One of the cornerstones of alcoholism recovery is what’s called “emotional sobriety.” The idea is that alcoholics and other addicts, if they hope to stay sober over the long haul, must learn to regulate the negative feelings that can lead to discomfort, craving and—ultimately—relapse. It’s a lifelong project, a whole new way of thinking about life’s travails.
But the recovery literature also says “first things first”—which simply means “don’t drink.” Especially in the early days of recovery, alcoholics are counseled not to analyze why they are addicted, or how they might have avoided alcoholism: “Don’t think and don’t drink” is the maxim. One day at a time, do whatever it takes—prayer, exercise, meetings—to distract the mind from the compulsion to pick up a glass.
These are really two very different kinds of emotional regulation, when you think of it. Distraction is unthinking—cognitive disengagement from thoughts of alcohol and the anxiety of craving by any means possible. It’s a blunt instrument in the toolbox of recovery. By contrast, long-term emotional sobriety requires the slow, steady rethinking of all the people, places and things that once did—and could again—throw us off kilter.
Recovery programs teach these fundamental principles of emotional regulation because, surprisingly, addicts don’t know them intuitively. But they apparently do come naturally to many healthy people. That at least is the conclusion from some new research out of Stanford University, which has been examining the strategies that people choose for dealing with negative emotions of different kinds and intensities. Psychological scientist Gal Sheppes and colleagues had the idea that people process different kinds of emotional information differently–and at different stages. If an experience or thought is especially intense and threatening, people can nip it in the bud early. They simply disengage and don’t pay attention, in that way blocking negativity from awareness, much as newly recovering alcoholics are advised to do. This keeps potent negative thoughts from ever gaining force.
Milder negative emotions are often not blocked out, but they can still be regulated by a second cognitive mechanism, which engages negative emotions for elaborate processing. This requires storing the negative thoughts and emotions in memory for reappraisal and reinterpretation. At least that’s the theory, which the scientists have tested in a series of laboratory experiments. They hypothesized that healthy people would tend to distract themselves quickly from intense emotional experiences, and that they would tend to engage with milder, less threatening experiences, in order diffuse their emotional power.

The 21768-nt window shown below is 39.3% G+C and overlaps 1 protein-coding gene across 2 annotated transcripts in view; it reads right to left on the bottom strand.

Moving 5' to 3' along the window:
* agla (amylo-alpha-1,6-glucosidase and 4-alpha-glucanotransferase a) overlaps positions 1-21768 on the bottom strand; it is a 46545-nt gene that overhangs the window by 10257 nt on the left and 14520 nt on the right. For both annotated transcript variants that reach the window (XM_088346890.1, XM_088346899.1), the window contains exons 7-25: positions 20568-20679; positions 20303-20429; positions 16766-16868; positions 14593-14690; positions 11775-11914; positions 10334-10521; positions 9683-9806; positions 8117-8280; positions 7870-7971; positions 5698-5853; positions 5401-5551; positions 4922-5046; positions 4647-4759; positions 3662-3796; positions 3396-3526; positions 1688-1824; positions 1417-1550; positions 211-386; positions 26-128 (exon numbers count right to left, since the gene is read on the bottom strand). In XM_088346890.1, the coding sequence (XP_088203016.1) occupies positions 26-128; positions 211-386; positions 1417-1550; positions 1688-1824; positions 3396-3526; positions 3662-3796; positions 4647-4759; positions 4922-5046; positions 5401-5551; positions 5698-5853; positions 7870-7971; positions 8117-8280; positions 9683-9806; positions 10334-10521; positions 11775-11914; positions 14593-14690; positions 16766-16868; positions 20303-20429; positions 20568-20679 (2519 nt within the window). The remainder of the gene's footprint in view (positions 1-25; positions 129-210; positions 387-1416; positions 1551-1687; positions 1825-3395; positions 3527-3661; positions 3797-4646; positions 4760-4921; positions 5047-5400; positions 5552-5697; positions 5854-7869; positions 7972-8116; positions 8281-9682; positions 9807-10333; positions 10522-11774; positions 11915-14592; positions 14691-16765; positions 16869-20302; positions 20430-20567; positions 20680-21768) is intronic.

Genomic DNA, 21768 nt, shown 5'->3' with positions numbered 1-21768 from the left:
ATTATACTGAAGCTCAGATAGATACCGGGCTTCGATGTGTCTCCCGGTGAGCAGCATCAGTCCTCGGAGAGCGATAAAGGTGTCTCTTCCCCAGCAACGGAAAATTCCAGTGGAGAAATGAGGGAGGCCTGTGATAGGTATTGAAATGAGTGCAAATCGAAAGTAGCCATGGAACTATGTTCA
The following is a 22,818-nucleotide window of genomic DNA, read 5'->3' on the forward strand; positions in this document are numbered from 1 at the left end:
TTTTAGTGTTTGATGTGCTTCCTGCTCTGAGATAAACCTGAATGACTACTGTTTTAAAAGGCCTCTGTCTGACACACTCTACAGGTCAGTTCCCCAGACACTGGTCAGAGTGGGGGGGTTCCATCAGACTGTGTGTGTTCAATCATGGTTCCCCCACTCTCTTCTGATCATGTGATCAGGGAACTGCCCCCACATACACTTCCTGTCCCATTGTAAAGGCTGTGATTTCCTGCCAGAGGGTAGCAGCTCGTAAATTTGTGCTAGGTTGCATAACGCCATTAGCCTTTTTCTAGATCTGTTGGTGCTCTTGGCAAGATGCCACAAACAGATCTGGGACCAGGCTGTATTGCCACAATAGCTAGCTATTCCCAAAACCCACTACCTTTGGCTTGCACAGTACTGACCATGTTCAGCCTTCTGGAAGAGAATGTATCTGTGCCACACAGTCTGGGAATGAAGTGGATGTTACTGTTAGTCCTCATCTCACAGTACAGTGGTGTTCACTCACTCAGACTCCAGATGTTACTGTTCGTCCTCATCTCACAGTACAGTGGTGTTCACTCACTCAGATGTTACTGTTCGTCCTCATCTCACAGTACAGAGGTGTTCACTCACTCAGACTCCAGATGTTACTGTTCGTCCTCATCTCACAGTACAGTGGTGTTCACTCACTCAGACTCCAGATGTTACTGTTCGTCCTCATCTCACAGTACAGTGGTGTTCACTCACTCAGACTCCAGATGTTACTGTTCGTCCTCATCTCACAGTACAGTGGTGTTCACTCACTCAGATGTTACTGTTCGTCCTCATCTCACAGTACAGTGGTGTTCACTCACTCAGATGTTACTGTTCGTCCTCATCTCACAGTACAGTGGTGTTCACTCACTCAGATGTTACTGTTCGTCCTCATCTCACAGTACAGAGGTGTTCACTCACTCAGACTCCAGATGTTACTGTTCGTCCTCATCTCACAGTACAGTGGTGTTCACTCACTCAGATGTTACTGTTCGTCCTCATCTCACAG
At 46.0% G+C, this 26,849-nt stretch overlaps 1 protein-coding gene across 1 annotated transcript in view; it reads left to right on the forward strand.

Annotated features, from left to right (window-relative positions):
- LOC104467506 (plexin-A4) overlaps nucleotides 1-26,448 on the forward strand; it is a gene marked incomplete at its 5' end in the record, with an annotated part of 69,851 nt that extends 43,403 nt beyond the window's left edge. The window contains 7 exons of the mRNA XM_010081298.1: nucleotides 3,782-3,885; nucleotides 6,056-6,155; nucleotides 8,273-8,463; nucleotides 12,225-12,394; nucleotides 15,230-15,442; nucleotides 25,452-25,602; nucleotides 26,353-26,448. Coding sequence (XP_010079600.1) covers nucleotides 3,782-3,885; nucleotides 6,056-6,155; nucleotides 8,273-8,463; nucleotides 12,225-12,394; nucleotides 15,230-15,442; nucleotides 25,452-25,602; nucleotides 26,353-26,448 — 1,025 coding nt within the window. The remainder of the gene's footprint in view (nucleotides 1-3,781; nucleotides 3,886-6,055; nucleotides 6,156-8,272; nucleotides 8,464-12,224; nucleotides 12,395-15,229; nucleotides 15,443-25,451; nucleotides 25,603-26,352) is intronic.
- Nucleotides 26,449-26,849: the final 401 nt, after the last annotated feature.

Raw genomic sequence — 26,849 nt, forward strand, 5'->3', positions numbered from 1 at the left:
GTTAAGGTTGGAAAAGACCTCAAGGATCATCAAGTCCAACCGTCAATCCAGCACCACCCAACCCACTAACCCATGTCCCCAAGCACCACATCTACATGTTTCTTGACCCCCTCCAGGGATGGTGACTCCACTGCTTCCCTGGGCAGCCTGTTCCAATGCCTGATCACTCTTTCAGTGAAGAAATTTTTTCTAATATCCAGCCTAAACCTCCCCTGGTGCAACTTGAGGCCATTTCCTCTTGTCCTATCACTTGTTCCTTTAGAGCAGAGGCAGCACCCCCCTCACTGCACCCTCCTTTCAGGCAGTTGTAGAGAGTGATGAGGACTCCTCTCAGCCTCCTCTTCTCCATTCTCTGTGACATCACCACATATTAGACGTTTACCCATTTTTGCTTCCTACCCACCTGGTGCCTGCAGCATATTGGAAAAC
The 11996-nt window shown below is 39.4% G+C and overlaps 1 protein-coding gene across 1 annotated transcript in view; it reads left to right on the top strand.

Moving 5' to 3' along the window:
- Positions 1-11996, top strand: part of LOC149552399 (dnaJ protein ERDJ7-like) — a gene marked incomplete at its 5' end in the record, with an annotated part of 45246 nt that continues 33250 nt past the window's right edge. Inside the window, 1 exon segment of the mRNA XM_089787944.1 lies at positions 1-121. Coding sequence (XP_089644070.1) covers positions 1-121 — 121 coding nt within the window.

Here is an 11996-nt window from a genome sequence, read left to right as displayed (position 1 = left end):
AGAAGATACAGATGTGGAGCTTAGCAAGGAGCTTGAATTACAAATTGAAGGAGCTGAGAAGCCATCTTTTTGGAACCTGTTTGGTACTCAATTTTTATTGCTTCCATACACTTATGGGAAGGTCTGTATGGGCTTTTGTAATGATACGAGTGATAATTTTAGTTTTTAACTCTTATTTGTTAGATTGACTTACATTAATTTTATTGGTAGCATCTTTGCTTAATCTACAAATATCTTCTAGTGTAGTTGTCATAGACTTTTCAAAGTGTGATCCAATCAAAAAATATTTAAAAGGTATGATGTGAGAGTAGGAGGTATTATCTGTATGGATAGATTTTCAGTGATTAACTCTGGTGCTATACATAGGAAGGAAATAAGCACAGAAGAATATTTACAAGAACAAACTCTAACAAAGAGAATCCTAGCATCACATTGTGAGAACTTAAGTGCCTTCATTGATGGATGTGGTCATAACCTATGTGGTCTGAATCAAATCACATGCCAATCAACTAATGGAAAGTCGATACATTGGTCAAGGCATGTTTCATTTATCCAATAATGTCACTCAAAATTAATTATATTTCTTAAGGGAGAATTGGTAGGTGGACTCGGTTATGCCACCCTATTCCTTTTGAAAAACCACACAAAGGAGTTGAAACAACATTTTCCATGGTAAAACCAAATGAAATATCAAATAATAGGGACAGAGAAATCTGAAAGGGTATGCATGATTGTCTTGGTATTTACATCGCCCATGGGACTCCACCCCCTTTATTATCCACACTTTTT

They recruited volunteers and had them view photographs depicting different levels of negative emotions. A low-intensity photo, for example, might show a woman holding her head, in an ambiguous state of distress, while a high-intensity photo might show a woman in extreme distress, with blood streaming down her face. The volunteers looked at a series of such photos, half a second each, then they narrated, out loud for five seconds, how they were processing the emotion. Volunteers and observers characterized the volunteers’ regulatory strategies as either distraction or engagement and reappraisal.
The results were unambiguous. Many more volunteers opted for cognitive engagement when confronted with a low-intensity photo, and many more chose to distract themselves from high-intensity photos—suggesting that switching strategies is a normal, healthy way of dealing with negativity in life. The researchers also gave the volunteers a “surprise” memory test at the end of the experiment, and found—as expected—that memory for the emotional photographs was impaired whenever volunteers opted for distraction and disengagement. This suggests that distraction, as a strategy for emotional regulation, works by not allowing the emotional information to enter memory at all.
Emotional photographs are powerful stimuli for priming negative emotions, but even so, the scientists wanted a test that was closer to real-life events. So in another experiment, the scientists used the anticipation of electrical shocks to create a life-like state of anxiety for volunteers. They hooked them up to electrodes, with which they administered 20 shocks of varying intensity. But just prior to each shock, the volunteers viewed a brief written description of the intensity level of the upcoming shock, allowing them time—12 seconds on average—to choose and use a strategy for regulating their anxiety before getting zapped. The scientists crunched together the data on shock intensity and cognitive choices, and the results were essentially the same as before. As reported in the on-line edition of the journal Psychological Science, volunteers were much more likely to opt for a reappraisal strategy when confronting an unpleasant but tolerable shock, and they were much more likely to try distracting themselves when they anticipated a strong and intensely painful shock. In short, people have the cognitive flexibility to adapt their regulatory choices for the situation at hand.
It’s not surprising that people naturally choose to engage with only mildly unpleasant emotions. Reinterpretation of emotional events has long been known to be an effective coping strategy. The findings on distraction run contrary to a long-held view that it’s important to engage with intense emotional challenges—and harmful to avoid them. But this view has been losing some of its hold recently. Evidence is mounting that, under extremely adverse conditions, some emotional disengagement may indeed be tonic. This appears to be true for disaster victims; for people with severe, ruminating depression; and of course, for alcoholics in early recovery.
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